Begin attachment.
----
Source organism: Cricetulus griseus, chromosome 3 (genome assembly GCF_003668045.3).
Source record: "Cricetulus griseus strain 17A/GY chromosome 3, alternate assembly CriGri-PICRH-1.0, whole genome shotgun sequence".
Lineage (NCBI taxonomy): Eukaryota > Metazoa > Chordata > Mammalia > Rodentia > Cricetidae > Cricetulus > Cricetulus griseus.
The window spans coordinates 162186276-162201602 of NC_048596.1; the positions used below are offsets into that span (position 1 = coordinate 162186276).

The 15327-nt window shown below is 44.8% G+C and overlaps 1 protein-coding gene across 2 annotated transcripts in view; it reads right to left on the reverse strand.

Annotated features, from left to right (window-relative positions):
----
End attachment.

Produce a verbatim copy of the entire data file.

Source organism: Cricetulus griseus, chromosome 3 (genome assembly GCF_003668045.3).
Source record: "Cricetulus griseus strain 17A/GY chromosome 3, alternate assembly CriGri-PICRH-1.0, whole genome shotgun sequence".
Lineage (NCBI taxonomy): Eukaryota > Metazoa > Chordata > Mammalia > Rodentia > Cricetidae > Cricetulus > Cricetulus griseus.
The window spans coordinates 162186276-162201602 of NC_048596.1; the positions used below are offsets into that span (position 1 = coordinate 162186276).

The 15327-nt window shown below is 44.8% G+C and overlaps 1 protein-coding gene across 2 annotated transcripts in view; it reads right to left on the reverse strand.

Annotated features, from left to right (window-relative positions):